Figure 9-6.--Flow of flux and filler metal.
is carried away from it more slowly. The copper part,
on the other hand, conducts heat away from the brazing
area more rapidly than does the steel part. Therefore,
more heat is required to bring the copper part to the
Control of heat is one of the most difficult parts of
silver brazing. To do it properly, you must manipulate
the torch correctly, and you must remember the points
just discussed concerning the flow of heat through
metals. Basically, the problem of heat control in silver
brazing is one of bringing BOTH parts to the correct
temperature at the same time. If one piece is hot enough
but the other is not, the filler metal will flow onto the
hot piece, but it will not bond to the cooler piece.
If you have heavy and thin metal sections that must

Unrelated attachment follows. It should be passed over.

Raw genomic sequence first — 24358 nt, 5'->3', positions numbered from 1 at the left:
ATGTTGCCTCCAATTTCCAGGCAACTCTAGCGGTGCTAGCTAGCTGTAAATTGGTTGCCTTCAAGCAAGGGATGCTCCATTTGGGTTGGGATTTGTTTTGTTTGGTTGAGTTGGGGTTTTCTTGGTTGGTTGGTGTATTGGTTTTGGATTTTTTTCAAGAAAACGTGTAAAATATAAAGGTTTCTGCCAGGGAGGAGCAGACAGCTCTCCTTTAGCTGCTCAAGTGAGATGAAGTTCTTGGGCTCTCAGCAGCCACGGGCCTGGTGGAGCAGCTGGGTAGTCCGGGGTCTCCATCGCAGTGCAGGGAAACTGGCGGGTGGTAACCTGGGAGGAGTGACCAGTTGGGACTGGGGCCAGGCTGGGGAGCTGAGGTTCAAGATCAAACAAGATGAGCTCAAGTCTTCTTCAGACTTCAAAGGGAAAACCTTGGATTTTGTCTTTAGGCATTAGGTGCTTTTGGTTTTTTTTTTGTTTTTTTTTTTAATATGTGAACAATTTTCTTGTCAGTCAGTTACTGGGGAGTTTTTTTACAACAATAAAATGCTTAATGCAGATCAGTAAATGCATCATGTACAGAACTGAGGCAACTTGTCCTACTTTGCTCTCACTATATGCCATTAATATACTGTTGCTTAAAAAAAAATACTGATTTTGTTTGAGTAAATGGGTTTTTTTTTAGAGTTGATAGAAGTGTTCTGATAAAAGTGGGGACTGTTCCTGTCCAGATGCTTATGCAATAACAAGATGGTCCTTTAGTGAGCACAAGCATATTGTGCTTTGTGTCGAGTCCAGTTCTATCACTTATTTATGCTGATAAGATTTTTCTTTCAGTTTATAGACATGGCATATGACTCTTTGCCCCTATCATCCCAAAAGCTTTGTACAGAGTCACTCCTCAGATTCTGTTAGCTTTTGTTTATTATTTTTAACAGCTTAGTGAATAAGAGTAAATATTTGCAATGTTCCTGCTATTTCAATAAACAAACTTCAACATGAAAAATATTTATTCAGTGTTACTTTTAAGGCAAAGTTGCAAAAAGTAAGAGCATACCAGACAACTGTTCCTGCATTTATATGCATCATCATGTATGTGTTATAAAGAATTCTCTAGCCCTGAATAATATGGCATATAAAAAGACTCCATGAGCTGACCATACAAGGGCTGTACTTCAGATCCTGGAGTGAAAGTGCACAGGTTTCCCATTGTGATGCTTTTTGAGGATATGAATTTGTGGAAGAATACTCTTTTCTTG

Figure 9-7.--Relative rate of heat flow through copper,
be silver brazed, be careful to avoid overheating the thin
nickel-copper alloy, and steel.
part. A good example is the silver brazing of thin copper
tubing to a heavy cast fitting. If the same amount of heat
preheated for best brazing results. Preheating may be
were applied to the tubing as to the casting, the tubing
done with a forge, a furnace, or a welding torch.
would be overheated and probably burned. Therefore,
Joints must be clean and properly fitted for
most of the heat must be directed toward the heavier
satisfactory silver brazing. All parts to be brazed must
part. Frequently, heavy parts and large areas must be
be thoroughly cleaned to remove surface scale, oxide,